Two-term Arizona Gov. Janet Napolitano was confirmed to lead the Department of Homeland Security on Inauguration Day. Napolitano, who served as adviser on Obama's transition team, is the first female Homeland Security secretary. An early supporter of the president, Napolitano has been a popular Democrat in Republican-leaning Arizona, which went to native son Sen. John McCain in the November election.
Napolitano was Arizona's first female attorney general before her appointment as governor. She has been outspoken on immigration issues and has been an advocate of more federal government responsibility in border control issues.
Defense Secretary Robert Gates -- a registered independent -- will be staying on in the top Pentagon job for at least the first year of the Obama administration. Obama has indicated he wants a bipartisan Cabinet, and keeping Gates in his position might avert criticism of partisanship. Gates was appointed by president Bush in 2006 following Donald Rumsfeld's departure. Before taking the top job at Defense, Gates served as president of Texas A&M University but had spent a lifetime in intelligence and military, having worked as an adviser to President Reagan and as CIA director from 1991 to 1993 under President George H.W. Bush.
Marine General James L. Jones will serve as Obama's National Security Advisor. The 64-year-old served for 40 years in the Marine Corps, rising from a platoon commander in Vietnam to Commandant of the Marine Corps and later served as Supreme Allied Commander of NATO. Since retiring last year as a four-star general, he served as the Bush administration's special envoy for Middle East security and chaired the Independent Commission on the Security Forces of Iraq, a blue ribbon panel appointed by Congress that assessed the readiness of Iraqi troops. As National Security Adviser, Jones will serve as President Obama's chief adviser on national security affairs and help coordinate the interagency efforts of the Pentagon, the State Department and the intelligence community. Some of the national security issues Jones will face include the management of the wars in Iraq and Afghanistan and combating the terrorist threat in Pakistan; and containing the nuclear aspirations of an ambitious Iran and a flip-flopping North Korea.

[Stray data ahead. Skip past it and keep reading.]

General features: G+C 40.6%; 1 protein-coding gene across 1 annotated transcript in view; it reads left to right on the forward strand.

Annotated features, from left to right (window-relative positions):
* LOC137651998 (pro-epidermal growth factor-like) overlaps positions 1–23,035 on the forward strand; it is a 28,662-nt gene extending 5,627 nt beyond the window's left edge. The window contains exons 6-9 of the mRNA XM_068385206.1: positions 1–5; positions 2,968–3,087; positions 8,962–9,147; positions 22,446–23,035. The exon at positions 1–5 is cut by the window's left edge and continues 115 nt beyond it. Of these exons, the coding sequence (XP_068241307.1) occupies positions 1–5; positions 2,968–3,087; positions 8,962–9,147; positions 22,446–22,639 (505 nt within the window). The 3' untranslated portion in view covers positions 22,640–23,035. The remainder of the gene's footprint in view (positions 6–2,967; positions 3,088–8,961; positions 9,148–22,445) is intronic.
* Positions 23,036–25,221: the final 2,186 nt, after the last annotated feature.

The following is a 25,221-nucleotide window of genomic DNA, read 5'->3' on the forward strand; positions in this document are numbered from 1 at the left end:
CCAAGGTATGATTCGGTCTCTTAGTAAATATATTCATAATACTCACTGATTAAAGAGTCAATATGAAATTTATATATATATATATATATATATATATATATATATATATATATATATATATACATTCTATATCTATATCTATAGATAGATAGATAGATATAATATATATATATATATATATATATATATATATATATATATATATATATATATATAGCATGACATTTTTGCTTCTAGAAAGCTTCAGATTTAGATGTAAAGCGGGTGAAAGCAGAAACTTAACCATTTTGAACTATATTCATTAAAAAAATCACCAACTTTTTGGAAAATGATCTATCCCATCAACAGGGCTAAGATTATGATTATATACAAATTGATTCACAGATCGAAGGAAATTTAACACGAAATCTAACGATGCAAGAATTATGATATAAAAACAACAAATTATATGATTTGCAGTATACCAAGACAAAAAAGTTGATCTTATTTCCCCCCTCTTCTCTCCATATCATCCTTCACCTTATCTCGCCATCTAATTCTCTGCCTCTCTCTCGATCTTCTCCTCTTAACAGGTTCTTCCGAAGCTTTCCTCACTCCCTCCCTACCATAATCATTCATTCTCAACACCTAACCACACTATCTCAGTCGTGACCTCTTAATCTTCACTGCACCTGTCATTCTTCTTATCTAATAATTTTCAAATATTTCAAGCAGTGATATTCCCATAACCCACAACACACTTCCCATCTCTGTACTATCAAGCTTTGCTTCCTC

On Jan. 28, 2009, the Senate confirmed retired Navy Adm. Dennis Blair to be director of national intelligence. Blair was the top contender for the post since the beginning, but sources initially said "Hill problems" could keep him from being confirmed. Some Democrats had pressed Obama to keep Mike McConnell, former President Bush's intel chief, to ensure a smooth transition. Blair is only the third person to serve as the nation's most important intelligence officer. The post was created in 2004 as part of the intelligence community reforms that followed the attacks of Sept. 11. The goal of the director of national intelligence is to streamline the gathering and analysis from the 16 different agencies that make up the intelligence community. Blair last held a job in government in 2002, when he retired -- after 30 years in the U.S. Navy -- as leader of U.S. Pacific Command.